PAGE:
By: Darrelyn L. Tutt

Doing something you've never done can be scary, exhilarating, exhausting, and energizing all at once.
Let's work some kinks out of the system by studying a few scenarios and absorbing a few lessons from others.
Carl graduated with a degree in Nursing.
Health scenarios invigorated and challenged him, as did the patients he worked with, but the longer Carl worked in care facilities (and he worked in many,) the less he enjoyed his work. New technology tasks were being assigned to an already exhausted work schedule and more rules were being applied on account of new insurance protocols.
Carl contemplated leaving the health field altogether when a fitness friend casually mentioned that the gym he worked out in was looking for a sport trainer with a nursing background.
Carl's interest was piqued.
He applied and was hired for the job even though he felt himself lacking in many athletic areas. The new job turned out to be a positive boon in Carl's life:
Activity became a newly enforced part of Carl's new personal and vocational life. He found movement a "silent trigger" that motivated him internally and surprised him externally. Becoming a sport trainer brought out the best in Carl and Carl brought out the best in others, physically and literally. He can't imagine himself doing anything else these days.
Carl's advice: 
+Dare to venture outside the lines of your comfort zone. Try a line of work that agrees with some of your strengths and assets but provokes and calls out more in the process.
+Take a look at the job field and see whether there aren't interesting and new vocations to which you might apply your abilities while developing and exploring more.
The sense of being overwhelmed is often supplanted with exhilaration, challenge, and freedom and a whole new learning experience.
Dare to try and learn to fly.
 Val enjoyed a weighty love affair with books and writing all of her life but worked as a nurse aid by vocation. Words captivated, writing energized, and learning motivated her ... but she had no formal education.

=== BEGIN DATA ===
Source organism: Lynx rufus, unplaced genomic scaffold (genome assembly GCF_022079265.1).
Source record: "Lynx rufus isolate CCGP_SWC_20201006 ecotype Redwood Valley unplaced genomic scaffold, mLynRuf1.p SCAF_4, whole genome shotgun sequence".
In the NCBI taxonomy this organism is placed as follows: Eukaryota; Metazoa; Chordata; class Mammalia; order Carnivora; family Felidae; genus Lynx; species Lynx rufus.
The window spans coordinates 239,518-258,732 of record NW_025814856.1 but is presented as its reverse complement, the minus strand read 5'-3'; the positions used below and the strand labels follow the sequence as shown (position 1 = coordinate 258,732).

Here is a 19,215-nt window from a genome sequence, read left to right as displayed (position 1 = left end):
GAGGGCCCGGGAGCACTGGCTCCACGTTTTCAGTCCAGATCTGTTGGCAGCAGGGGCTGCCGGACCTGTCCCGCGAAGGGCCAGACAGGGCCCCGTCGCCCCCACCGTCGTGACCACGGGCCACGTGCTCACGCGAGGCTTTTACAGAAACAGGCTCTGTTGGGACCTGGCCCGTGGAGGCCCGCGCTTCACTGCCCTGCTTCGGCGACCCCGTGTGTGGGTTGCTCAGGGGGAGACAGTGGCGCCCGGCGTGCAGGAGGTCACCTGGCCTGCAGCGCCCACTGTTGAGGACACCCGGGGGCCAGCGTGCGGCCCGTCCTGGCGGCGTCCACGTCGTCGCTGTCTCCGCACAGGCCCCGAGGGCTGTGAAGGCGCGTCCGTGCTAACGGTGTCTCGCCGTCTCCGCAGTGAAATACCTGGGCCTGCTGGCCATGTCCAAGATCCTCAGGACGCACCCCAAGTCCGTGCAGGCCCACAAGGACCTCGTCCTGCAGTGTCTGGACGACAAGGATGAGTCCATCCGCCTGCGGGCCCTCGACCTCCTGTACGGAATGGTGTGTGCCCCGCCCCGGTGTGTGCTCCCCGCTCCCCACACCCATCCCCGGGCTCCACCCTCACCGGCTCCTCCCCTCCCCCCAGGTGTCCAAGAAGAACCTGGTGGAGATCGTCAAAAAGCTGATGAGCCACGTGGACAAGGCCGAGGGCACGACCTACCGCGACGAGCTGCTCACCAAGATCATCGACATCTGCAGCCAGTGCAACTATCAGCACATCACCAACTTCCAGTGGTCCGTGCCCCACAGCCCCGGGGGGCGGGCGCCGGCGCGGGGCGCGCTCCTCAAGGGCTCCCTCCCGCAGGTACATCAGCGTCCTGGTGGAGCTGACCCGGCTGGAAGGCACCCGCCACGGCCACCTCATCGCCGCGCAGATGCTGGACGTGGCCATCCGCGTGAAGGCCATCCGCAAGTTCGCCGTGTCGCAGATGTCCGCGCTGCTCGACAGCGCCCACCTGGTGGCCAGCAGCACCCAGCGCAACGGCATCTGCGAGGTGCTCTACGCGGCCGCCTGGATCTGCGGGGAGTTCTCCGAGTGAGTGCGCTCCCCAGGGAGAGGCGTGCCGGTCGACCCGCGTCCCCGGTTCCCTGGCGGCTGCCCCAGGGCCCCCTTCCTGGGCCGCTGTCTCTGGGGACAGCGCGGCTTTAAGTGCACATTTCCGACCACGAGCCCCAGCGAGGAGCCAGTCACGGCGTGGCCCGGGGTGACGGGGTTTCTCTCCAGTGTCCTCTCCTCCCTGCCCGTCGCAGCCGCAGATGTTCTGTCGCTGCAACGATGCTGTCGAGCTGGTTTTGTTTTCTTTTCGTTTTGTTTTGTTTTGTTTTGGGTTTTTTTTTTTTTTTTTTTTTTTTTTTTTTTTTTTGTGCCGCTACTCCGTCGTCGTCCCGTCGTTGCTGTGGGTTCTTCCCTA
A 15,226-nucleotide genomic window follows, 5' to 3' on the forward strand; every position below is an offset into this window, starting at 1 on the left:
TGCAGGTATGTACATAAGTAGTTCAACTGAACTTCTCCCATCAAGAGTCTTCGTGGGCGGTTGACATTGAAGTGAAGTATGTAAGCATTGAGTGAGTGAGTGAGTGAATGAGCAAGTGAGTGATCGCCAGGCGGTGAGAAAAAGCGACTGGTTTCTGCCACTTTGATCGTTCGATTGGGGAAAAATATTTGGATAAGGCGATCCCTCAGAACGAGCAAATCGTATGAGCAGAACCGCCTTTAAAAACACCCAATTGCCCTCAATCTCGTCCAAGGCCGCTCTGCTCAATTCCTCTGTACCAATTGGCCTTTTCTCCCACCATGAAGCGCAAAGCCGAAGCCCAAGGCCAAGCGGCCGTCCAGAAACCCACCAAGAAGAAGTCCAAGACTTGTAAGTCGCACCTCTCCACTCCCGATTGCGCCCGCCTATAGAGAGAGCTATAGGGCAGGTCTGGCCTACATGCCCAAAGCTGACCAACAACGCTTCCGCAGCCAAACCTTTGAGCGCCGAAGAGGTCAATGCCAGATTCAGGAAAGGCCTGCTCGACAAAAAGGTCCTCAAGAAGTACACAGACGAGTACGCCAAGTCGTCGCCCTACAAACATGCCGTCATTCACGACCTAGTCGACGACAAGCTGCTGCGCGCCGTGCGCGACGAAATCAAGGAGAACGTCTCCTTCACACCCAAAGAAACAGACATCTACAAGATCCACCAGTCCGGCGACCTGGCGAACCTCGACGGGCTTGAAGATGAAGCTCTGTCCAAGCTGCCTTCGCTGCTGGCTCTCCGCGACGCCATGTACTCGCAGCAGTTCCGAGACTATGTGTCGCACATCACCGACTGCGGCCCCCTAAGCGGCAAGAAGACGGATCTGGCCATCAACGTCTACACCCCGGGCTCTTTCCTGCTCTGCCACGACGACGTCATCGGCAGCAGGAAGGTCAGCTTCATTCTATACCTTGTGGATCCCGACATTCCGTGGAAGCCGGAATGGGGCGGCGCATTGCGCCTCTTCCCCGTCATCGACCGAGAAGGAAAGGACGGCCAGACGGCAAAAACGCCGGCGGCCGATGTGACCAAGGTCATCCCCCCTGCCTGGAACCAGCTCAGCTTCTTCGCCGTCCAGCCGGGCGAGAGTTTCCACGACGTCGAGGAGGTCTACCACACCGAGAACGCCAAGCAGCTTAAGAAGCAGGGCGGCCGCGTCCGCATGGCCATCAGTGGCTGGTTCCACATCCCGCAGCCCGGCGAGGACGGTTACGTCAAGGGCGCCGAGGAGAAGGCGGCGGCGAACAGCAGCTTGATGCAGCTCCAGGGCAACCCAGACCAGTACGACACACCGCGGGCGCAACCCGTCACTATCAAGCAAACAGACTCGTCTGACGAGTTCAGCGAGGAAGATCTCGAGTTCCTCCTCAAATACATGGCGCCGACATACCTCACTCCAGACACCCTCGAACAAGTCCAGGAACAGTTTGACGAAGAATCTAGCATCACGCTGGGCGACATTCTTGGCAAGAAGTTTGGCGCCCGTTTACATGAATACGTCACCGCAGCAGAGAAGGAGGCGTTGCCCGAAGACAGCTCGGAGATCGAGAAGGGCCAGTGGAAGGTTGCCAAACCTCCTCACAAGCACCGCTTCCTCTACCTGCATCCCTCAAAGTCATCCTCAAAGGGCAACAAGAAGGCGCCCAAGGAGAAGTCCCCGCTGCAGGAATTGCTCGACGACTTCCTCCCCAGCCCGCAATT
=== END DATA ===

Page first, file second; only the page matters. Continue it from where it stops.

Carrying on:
Nobody was more surprised than Val to receive a phone call one day from an "English major" friend requesting her presence at a large and prestigious literary event. While attending the event and as providence would have it, one of the literary judges suffered a stroke and Val was suddenly asked to replace him. Overwhelmed and excited all at once, Val agreed. It became the turning point of a new literary career.
Val's advice:
+Many of life's greatest opportunities present themselves in unexpected ways and at unexpected times. Jump in with both feet! You may never get the opportunity again.
+Always view a new opportunity as a "learning" opportunity and you'll appreciate and welcome it so much more.
Val believes that even if she had done poorly as a literary judge, she still would have come away with growth and a sense of confidence in seeing what "others" perceived in her. It was an unforgettable and life-altering moment for her.
Whether you get bumped in or jump in to a new opportunity ... relish the enjoyment of being somewhere new and reflect on what it does for you.
Work out your "fraidy cat kinks" in concrete ways and be willing to exercise some new muscle in the process. Humility might be a big part of the learning process ... it generally is. Get familair with it and you'll be guaranteed countless new opportunities that others aren't willing to explore and experience.
What do you have to lose and, better yet, what do you have to gain?
You don't know until you try and you won't grow until you try.
It's a win-win either way ...
I'll meet you at the splash.